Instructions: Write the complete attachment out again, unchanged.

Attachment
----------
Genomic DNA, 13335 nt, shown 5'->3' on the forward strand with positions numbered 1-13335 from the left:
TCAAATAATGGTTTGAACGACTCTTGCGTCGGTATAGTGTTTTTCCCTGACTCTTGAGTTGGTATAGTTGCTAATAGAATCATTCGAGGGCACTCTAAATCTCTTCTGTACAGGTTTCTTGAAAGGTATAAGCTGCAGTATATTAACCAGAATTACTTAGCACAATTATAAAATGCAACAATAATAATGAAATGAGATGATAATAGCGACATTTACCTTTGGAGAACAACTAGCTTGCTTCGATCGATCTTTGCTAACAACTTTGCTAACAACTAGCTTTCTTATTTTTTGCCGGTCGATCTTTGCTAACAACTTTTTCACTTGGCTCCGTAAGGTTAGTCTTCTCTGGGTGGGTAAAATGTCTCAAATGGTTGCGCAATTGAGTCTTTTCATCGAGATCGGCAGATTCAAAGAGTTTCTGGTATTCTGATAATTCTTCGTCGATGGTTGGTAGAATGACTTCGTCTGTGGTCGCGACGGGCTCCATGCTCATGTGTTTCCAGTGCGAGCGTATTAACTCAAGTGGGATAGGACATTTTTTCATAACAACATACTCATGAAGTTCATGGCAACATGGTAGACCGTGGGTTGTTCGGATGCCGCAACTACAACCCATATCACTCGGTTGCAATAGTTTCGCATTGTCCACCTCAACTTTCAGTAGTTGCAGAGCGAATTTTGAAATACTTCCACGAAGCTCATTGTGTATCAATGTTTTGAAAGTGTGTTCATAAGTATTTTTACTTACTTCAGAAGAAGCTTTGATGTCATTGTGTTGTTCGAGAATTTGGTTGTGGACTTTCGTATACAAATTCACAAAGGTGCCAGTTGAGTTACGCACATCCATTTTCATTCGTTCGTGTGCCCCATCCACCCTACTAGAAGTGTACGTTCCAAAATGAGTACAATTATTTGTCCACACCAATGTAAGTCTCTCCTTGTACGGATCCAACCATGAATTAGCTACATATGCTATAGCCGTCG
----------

Genomic DNA, 13335 nt, shown 5'->3' on the forward strand with positions numbered 1-13335 from the left:
TCAAATAATGGTTTGAACGACTCTTGCGTCGGTATAGTGTTTTTCCCTGACTCTTGAGTTGGTATAGTTGCTAATAGAATCATTCGAGGGCACTCTAAATCTCTTCTGTACAGGTTTCTTGAAAGGTATAAGCTGCAGTATATTAACCAGAATTACTTAGCACAATTATAAAATGCAACAATAATAATGAAATGAGATGATAATAGCGACATTTACCTTTGGAGAACAACTAGCTTGCTTCGATCGATCTTTGCTAACAACTTTGCTAACAACTAGCTTTCTTATTTTTTGCCGGTCGATCTTTGCTAACAACTTTTTCACTTGGCTCCGTAAGGTTAGTCTTCTCTGGGTGGGTAAAATGTCTCAAATGGTTGCGCAATTGAGTCTTTTCATCGAGATCGGCAGATTCAAAGAGTTTCTGGTATTCTGATAATTCTTCGTCGATGGTTGGTAGAATGACTTCGTCTGTGGTCGCGACGGGCTCCATGCTCATGTGTTTCCAGTGCGAGCGTATTAACTCAAGTGGGATAGGACATTTTTTCATAACAACATACTCATGAAGTTCATGGCAACATGGTAGACCGTGGGTTGTTCGGATGCCGCAACTACAACCCATATCACTCGGTTGCAATAGTTTCGCATTGTCCACCTCAACTTTCAGTAGTTGCAGAGCGAATTTTGAAATACTTCCACGAAGCTCATTGTGTATCAATGTTTTGAAAGTGTGTTCATAAGTATTTTTACTTACTTCAGAAGAAGCTTTGATGTCATTGTGTTGTTCGAGAATTTGGTTGTGGACTTTCGTATACAAATTCACAAAGGTGCCAGTTGAGTTACGCACATCCATTTTCATTCGTTCGTGTGCCCCATCCACCCTACTAGAAGTGTACGTTCCAAAATGAGTACAATTATTTGTCCACACCAATGTAAGTCTCTCCTTGTACGGATCCAACCATGAATTAGCTACATATGCTATAGCCGTCG